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So.......I recently posted on the Intel Community forums, to see if there is such a thing as an M.2 to mini PCIe half size adapter. I didnt get far, an Intel rep quickly responded that such adapters arent supported, and stated that it is in essense illegal for the end user to install a WLAN card in their notebook. His response was that the installation must be done by the manufacturer or a licensed tech. So it's clear that I wont be getting any help there.

The 7265 comes in a M.2 2230 and M.2 1216 form factor. What is the difference and which should I get? When buying the 7265 how can/will I know which form factor it uses?

I would also appreciate a product link to the adapter I'll need. I found http://www.amazon.com/NGFF-PCI-E-Adapter-Support-MPCIe/dp/B00IKAJ328/ref=sr_1_5?s=electronics&ie=UTF8&qid=1433952357&sr=1-5&keywords=m.2+to+mini+pcie, http://www.amazon.com/Bplus-M2MU2-NGFF-PCI-E-Adapter/dp/B00KHMTAB6/ref=sr_1_9?s=electronics&ie=UTF8&qid=1433952357&sr=1-9&keywords=m.2+to+mini+pcie, and http://www.amazon.com/Generic-Express-Adapter-Converter-Support/dp/B00S24TPC0/ref=sr_1_3?s=electronics&ie=UTF8&qid=1433952357&sr=1-3&keywords=m.2+to+mini+pcie. But I'm not sure which one I would need, and want to buy the correct adapter the first time. Where can I find installation instructions? Or should it be a relatively simple affair?

I'm also thinking that maybe the Intel 7260, although slightly older than the 7265, might be a better bet since it natively supports mini PCIe half mini slots. But I've also reading that many have had connection issues with it. But the real question for me is, even though it may be a good general purpose card, is it any good for hacking/pentesting/etc? How does the 7260 stack up against the 7265?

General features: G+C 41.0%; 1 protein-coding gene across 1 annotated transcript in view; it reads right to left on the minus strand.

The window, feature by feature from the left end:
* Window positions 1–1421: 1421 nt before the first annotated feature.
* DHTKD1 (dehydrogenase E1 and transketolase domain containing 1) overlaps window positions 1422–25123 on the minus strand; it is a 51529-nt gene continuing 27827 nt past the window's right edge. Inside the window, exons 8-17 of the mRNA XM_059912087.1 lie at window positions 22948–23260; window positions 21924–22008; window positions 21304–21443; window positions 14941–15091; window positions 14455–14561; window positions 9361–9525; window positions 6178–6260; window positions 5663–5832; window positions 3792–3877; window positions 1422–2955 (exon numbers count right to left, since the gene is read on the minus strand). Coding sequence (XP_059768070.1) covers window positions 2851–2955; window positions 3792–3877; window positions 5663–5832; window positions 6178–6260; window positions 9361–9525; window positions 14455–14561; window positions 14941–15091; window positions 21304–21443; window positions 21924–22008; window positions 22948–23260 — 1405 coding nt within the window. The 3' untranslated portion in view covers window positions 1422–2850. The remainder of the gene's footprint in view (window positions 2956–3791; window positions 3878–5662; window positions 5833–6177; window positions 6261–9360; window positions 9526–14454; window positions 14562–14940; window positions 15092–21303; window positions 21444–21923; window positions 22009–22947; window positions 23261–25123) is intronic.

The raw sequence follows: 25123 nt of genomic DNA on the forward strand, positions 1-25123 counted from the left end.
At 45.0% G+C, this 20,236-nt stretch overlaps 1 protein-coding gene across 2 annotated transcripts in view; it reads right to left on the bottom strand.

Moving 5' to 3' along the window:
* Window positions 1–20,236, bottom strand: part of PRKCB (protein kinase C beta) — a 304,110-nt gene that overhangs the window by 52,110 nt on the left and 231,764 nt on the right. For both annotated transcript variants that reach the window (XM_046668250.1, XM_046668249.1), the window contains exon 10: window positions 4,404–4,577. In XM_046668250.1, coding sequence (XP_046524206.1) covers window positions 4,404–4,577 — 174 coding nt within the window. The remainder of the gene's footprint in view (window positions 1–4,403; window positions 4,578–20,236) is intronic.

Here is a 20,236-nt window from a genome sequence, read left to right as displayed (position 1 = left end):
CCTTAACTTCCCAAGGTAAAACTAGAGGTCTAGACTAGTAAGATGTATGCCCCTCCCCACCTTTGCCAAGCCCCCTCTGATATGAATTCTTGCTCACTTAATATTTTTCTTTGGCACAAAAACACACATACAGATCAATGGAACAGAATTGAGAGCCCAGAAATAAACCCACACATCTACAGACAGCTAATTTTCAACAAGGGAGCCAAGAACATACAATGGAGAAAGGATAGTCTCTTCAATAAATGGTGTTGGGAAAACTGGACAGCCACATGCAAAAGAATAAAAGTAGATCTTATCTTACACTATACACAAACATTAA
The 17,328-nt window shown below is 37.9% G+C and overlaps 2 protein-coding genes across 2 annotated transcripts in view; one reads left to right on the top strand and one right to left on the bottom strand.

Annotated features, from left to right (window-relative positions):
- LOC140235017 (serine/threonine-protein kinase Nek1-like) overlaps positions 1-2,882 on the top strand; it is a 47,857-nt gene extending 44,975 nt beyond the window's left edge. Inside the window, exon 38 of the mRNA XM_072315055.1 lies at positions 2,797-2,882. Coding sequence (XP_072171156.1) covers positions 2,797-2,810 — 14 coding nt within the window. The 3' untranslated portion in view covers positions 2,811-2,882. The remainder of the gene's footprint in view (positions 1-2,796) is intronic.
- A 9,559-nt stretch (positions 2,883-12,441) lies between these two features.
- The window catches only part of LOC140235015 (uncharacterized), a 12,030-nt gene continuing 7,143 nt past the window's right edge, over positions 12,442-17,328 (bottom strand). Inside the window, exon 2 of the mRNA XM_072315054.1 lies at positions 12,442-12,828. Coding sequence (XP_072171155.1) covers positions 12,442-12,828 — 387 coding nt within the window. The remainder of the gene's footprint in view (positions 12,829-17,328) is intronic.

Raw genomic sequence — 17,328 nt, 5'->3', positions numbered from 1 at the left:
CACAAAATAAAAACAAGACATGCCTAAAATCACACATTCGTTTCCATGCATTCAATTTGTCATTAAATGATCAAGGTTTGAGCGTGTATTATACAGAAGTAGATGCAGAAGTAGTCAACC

Thanks for any help!

Edited by Enigma83
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an Intel rep [...] stated that it is in essense illegal for the end user to install a WLAN card in their notebook. His response was that the installation must be done by the manufacturer or a licensed tech.

Which only proves that idiocy is still thriving in this world.

What a load of bollocks.

The 7265 comes in a M.2 2230 and M.2 1216 form factor. What is the difference and which should I get?

If you'd googled "M.2 2230" at the top of the list you'd find this link which explains everything.

Which to get depends on what your laptop supports, so open it up, take out the current card, maybe even take it out if you're unsure. Measure it yourself if nothing is marked. Now you know.

When buying the 7265 how can/will I know which form factor it uses?

It should say so in the product description.

Where can I find installation instructions? Or should it be a relatively simple affair?

It should be relatively simple, but the only one who can help you here is the maker of the laptop. They should be able to tell you which compartment to open up by removing which screws to get to the current device. After that it's just a matter of removing the current antenna (should be able to just pull it off), pushing out the current card, inserting a new one in the now-empty slot, reattach the antenna's by plugging them back in again, close up the lid and you're done.

I have no experience with hacking with a laptop adapter, so someone else is going to have to fill that in.

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It seems I'm being misunderstood when I use the word adapter. My notebook's WLAN slot *only* *supports* mini PCIe half mini sized cards. My laptop has no M.2 slots of any kind.

The ROG article you linked refers to SSDs. I already have one, but it uses a SATA connector, not M.2 I'm still digesting the article but dont see how it applies to WLAN cards.

All this is why I posted for help, asking if there is such a thing as an adapter (not a WLAN adapter) that can allow a M.2 card to be connected into a standard half mini slot. Even posting 3 links to ser if someone could say whether they would be compatible for my purposes.

Not trying to sound rude, just trying to clear up any potential misunderstanding.

Edited by Enigma83
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So you're looking for one of these?

The ROG article explains M.2's 2230 vs 1216, which was one of your questions and the reason I linked it. Doesn't matter if the device in question is SSD or something else. The number refers to the size of the thing you plug into the M.2 slot.